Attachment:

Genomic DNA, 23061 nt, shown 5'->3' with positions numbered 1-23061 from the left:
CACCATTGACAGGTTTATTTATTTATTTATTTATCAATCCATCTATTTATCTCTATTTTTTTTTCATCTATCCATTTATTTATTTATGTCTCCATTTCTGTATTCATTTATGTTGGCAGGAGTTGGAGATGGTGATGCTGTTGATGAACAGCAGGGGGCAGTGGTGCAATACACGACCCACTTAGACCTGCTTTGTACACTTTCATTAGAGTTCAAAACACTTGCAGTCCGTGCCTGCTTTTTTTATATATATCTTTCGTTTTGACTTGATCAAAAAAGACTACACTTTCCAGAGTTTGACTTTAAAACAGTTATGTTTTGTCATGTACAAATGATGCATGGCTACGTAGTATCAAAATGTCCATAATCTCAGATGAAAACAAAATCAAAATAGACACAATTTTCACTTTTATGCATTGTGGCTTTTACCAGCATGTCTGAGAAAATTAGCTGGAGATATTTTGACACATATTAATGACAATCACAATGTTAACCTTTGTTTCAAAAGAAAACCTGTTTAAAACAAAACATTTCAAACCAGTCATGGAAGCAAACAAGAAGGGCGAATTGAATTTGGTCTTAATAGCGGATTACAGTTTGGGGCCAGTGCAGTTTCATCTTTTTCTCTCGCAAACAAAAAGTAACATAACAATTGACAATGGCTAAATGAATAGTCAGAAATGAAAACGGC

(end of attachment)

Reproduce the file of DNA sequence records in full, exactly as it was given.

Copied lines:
Genomic DNA, 23061 nt, shown 5'->3' with positions numbered 1-23061 from the left:
CACCATTGACAGGTTTATTTATTTATTTATTTATCAATCCATCTATTTATCTCTATTTTTTTTTCATCTATCCATTTATTTATTTATGTCTCCATTTCTGTATTCATTTATGTTGGCAGGAGTTGGAGATGGTGATGCTGTTGATGAACAGCAGGGGGCAGTGGTGCAATACACGACCCACTTAGACCTGCTTTGTACACTTTCATTAGAGTTCAAAACACTTGCAGTCCGTGCCTGCTTTTTTTATATATATCTTTCGTTTTGACTTGATCAAAAAAGACTACACTTTCCAGAGTTTGACTTTAAAACAGTTATGTTTTGTCATGTACAAATGATGCATGGCTACGTAGTATCAAAATGTCCATAATCTCAGATGAAAACAAAATCAAAATAGACACAATTTTCACTTTTATGCATTGTGGCTTTTACCAGCATGTCTGAGAAAATTAGCTGGAGATATTTTGACACATATTAATGACAATCACAATGTTAACCTTTGTTTCAAAAGAAAACCTGTTTAAAACAAAACATTTCAAACCAGTCATGGAAGCAAACAAGAAGGGCGAATTGAATTTGGTCTTAATAGCGGATTACAGTTTGGGGCCAGTGCAGTTTCATCTTTTTCTCTCGCAAACAAAAAGTAACATAACAATTGACAATGGCTAAATGAATAGTCAGAAATGAAAACGGC